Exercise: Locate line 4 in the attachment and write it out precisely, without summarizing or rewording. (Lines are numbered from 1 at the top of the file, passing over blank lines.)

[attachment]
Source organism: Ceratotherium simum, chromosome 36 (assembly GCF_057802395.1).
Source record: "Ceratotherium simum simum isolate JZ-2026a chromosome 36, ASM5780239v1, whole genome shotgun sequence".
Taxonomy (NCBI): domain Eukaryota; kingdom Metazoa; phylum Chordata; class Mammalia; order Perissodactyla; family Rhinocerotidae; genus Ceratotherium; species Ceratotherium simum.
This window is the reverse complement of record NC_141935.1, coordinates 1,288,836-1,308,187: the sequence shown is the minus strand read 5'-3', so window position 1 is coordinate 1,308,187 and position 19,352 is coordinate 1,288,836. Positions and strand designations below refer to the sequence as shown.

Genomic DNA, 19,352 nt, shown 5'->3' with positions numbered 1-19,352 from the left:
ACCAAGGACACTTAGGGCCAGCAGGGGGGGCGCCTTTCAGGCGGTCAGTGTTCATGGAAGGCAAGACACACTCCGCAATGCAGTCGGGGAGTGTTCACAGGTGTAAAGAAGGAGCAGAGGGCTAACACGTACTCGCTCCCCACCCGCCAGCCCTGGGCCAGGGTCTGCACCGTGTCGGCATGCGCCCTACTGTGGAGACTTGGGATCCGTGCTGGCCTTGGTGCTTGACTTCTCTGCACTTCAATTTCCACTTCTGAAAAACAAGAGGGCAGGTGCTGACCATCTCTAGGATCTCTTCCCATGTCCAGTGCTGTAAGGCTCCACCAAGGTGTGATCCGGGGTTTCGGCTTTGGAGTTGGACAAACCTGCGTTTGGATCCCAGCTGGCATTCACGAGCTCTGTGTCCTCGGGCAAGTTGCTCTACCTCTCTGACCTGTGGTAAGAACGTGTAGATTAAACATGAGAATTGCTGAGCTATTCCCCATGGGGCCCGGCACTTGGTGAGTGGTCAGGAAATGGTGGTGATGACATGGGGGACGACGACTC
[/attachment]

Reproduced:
This window is the reverse complement of record NC_141935.1, coordinates 1,288,836-1,308,187: the sequence shown is the minus strand read 5'-3', so window position 1 is coordinate 1,308,187 and position 19,352 is coordinate 1,288,836. Positions and strand designations below refer to the sequence as shown.